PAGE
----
In curating this collection, I asked the writers to provide pieces that are short, edgy, and I’m happy that they have fulfilled that very loose brief. The disrupted texts they’ve produced – whilst having interesting formal qualities – also have poignant emotive qualities. The term I use for what others refer to as prose-poetry is experimental prose because I find that term broader and more inclusive. I asked several visual artists to suggest works that I could take or requested particular works I had already seen.
Got the job zombie, corporal us seniors are the new forever we shuffle through the operating rooms, parliaments our breathmints snipple in the hungry dawn our eating, the fibre, those mellow sauces dance dangerously close to the chilli snuggle down …
The Ambrosiacs by Les Wicks
Island Press, 2009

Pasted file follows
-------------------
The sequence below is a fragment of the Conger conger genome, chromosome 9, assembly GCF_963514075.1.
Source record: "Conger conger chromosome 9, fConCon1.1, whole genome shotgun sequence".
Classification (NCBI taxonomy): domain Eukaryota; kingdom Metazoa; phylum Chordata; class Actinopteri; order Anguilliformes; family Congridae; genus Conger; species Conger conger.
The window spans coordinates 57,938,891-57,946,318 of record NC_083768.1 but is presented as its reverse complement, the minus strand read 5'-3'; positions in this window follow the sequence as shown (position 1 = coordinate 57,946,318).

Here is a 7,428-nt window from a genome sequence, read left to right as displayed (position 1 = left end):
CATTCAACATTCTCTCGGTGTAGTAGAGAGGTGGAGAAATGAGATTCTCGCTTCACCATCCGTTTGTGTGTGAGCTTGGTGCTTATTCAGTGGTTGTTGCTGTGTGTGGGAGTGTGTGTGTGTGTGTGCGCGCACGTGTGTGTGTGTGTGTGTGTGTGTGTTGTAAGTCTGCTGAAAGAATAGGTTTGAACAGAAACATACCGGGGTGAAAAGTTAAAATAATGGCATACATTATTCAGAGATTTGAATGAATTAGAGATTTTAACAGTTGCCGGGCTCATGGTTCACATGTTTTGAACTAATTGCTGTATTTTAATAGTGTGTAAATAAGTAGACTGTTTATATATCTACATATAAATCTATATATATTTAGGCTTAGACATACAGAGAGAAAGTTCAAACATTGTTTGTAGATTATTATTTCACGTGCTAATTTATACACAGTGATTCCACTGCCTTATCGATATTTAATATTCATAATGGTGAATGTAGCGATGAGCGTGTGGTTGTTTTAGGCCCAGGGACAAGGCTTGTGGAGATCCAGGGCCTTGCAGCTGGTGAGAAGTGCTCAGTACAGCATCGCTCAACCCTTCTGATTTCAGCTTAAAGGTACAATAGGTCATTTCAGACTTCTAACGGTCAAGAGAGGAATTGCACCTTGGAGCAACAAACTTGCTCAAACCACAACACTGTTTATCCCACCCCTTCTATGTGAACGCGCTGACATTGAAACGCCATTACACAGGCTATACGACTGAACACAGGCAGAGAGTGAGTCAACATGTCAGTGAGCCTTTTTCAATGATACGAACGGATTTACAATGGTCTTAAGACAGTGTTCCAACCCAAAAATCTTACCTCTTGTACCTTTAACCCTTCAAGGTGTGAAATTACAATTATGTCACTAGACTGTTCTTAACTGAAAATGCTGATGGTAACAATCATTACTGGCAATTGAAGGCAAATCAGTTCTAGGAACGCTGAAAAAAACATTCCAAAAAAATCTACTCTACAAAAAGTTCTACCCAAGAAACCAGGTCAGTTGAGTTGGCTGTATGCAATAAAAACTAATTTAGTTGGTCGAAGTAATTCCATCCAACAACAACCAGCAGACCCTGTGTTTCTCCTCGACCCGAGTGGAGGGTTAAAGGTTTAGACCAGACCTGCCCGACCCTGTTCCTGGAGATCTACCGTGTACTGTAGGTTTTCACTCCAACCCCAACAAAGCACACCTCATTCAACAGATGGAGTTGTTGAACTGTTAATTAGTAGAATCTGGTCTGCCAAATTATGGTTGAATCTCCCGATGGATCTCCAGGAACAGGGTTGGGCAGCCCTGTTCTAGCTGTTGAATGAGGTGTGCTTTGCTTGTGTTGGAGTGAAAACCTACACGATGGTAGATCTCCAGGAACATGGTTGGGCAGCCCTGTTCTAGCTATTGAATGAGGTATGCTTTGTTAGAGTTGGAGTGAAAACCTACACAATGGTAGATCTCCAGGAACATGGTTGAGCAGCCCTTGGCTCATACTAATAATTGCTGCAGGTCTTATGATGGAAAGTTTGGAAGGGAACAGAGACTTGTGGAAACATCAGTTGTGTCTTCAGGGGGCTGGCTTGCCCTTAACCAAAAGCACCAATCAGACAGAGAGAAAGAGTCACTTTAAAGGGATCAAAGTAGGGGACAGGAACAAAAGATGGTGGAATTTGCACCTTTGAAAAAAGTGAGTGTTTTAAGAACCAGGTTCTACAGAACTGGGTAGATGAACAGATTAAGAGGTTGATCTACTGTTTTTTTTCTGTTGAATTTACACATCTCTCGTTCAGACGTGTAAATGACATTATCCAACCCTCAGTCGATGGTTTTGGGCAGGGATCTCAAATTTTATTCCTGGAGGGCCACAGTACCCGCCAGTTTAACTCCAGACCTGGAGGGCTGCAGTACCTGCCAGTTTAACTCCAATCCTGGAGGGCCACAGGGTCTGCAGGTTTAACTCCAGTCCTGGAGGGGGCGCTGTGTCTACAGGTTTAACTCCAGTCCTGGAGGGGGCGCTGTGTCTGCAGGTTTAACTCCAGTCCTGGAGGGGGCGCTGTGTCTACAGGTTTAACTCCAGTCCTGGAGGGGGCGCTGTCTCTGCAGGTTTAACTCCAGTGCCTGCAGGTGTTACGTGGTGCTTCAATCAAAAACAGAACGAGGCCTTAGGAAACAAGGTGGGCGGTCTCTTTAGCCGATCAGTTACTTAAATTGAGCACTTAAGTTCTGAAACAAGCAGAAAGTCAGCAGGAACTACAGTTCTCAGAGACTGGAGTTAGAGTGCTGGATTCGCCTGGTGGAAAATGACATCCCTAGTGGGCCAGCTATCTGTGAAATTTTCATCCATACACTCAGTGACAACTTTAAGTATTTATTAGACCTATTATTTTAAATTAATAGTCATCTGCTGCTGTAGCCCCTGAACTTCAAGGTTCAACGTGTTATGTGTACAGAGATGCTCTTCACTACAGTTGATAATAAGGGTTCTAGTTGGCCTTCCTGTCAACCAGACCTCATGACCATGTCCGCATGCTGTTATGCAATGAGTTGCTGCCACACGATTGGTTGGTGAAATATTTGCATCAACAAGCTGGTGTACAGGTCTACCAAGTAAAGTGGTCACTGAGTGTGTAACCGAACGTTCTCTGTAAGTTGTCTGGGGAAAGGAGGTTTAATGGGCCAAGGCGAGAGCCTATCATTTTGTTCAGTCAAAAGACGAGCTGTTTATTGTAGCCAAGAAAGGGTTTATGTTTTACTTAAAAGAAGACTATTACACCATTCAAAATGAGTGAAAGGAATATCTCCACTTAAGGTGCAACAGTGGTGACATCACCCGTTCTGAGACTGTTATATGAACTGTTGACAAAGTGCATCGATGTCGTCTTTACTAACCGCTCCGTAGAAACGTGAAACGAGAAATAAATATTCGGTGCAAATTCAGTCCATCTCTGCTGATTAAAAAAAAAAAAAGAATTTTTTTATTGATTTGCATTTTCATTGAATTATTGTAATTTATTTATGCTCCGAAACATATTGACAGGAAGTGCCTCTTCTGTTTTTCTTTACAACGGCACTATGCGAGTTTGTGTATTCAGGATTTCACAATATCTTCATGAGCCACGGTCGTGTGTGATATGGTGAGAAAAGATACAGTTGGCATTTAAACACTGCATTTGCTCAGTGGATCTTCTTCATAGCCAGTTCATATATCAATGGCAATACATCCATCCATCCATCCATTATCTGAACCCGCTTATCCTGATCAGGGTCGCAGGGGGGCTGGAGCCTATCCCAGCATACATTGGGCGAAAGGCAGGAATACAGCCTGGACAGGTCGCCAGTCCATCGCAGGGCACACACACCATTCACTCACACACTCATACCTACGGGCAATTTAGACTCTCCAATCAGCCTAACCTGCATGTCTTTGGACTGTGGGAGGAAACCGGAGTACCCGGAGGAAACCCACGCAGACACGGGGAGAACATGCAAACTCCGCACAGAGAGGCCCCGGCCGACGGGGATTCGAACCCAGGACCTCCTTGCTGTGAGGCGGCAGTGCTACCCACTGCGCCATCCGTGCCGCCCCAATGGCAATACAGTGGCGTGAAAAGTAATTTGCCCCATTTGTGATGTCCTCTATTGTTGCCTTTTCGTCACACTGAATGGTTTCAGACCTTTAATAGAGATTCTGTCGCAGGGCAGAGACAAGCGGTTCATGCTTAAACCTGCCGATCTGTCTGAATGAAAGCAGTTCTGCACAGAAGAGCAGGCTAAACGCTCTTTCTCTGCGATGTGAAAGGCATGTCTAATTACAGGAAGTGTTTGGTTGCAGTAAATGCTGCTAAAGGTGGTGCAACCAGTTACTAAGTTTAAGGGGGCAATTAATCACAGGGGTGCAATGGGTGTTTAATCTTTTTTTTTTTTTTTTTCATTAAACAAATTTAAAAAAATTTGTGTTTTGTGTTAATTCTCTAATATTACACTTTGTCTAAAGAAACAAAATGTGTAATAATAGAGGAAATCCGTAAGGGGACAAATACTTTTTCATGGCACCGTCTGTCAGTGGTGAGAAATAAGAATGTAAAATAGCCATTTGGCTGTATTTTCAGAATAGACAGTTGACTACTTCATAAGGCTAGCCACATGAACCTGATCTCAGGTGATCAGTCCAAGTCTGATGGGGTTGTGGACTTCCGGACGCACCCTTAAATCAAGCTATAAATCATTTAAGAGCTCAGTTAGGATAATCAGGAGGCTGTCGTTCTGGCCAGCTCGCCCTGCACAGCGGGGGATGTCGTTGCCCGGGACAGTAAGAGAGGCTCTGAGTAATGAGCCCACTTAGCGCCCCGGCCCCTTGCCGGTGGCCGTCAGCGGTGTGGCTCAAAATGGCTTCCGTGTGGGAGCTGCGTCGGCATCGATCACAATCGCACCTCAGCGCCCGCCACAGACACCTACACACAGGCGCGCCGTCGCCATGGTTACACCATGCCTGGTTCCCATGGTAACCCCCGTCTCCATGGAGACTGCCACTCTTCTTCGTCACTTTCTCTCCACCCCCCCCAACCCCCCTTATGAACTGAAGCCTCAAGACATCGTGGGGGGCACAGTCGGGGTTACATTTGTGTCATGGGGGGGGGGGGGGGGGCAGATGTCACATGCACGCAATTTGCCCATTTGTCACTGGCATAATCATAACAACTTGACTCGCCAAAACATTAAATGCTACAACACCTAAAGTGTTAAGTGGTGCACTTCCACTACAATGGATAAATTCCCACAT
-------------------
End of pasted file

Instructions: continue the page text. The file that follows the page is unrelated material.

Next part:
In Les Wicks' The Ambrosiacs visual and tonal senses, shown through a series of relentless escapes and endscapes, create a striking depiction of the poet's perceptions and observations. The fundamental basis of Wicks' collection, and the manner in which the reader is encouraged to approach them, is as an elegy: a series of memories and dedications aiming for the preservation of the instant, even if the instants are acknowledged as fleeting. The elegiac is not only the thematic directive, but plays out an effect of the visual, referenced from the first glance at the obscured palm trees packed densely on the book's cover. The ambiguity produced by the image on the cover references a loss to see clearly, and elides the demarcations between the trees and the sere, as the temporal space between them vanishes into the depths.
Observe the crescent curve of his back – cockroaches are the hieroglyphs. When our eyes touch, is it night or is it day? Stitching sinners into dishonest possessions Crazy dumsaint and Barthes' kleenex box intricately constant as they eject cometary …